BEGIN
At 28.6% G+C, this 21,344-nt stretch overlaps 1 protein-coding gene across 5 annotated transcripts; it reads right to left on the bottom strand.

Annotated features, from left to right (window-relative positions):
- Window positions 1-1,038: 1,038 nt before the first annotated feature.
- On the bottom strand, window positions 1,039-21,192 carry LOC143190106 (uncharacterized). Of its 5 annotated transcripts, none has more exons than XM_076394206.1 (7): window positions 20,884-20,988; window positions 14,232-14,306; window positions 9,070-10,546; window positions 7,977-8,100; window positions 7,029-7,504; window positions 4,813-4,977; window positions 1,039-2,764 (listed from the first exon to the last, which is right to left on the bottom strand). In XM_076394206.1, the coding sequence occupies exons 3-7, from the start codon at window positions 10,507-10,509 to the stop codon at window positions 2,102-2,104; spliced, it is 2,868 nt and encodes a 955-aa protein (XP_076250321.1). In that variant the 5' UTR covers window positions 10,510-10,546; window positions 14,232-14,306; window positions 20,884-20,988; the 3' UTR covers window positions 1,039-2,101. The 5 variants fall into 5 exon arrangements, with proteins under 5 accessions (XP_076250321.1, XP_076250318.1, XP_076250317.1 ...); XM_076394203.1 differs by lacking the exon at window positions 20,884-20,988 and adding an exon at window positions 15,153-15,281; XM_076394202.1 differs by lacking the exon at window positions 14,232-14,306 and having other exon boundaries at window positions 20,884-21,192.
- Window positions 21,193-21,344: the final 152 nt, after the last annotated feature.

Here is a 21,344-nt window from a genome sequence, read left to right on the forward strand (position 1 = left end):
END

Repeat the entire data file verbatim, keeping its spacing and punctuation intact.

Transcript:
At 28.6% G+C, this 21,344-nt stretch overlaps 1 protein-coding gene across 5 annotated transcripts; it reads right to left on the bottom strand.

Annotated features, from left to right (window-relative positions):
- Window positions 1-1,038: 1,038 nt before the first annotated feature.
- On the bottom strand, window positions 1,039-21,192 carry LOC143190106 (uncharacterized). Of its 5 annotated transcripts, none has more exons than XM_076394206.1 (7): window positions 20,884-20,988; window positions 14,232-14,306; window positions 9,070-10,546; window positions 7,977-8,100; window positions 7,029-7,504; window positions 4,813-4,977; window positions 1,039-2,764 (listed from the first exon to the last, which is right to left on the bottom strand). In XM_076394206.1, the coding sequence occupies exons 3-7, from the start codon at window positions 10,507-10,509 to the stop codon at window positions 2,102-2,104; spliced, it is 2,868 nt and encodes a 955-aa protein (XP_076250321.1). In that variant the 5' UTR covers window positions 10,510-10,546; window positions 14,232-14,306; window positions 20,884-20,988; the 3' UTR covers window positions 1,039-2,101. The 5 variants fall into 5 exon arrangements, with proteins under 5 accessions (XP_076250321.1, XP_076250318.1, XP_076250317.1 ...); XM_076394203.1 differs by lacking the exon at window positions 20,884-20,988 and adding an exon at window positions 15,153-15,281; XM_076394202.1 differs by lacking the exon at window positions 14,232-14,306 and having other exon boundaries at window positions 20,884-21,192.
- Window positions 21,193-21,344: the final 152 nt, after the last annotated feature.

Here is a 21,344-nt window from a genome sequence, read left to right on the forward strand (position 1 = left end):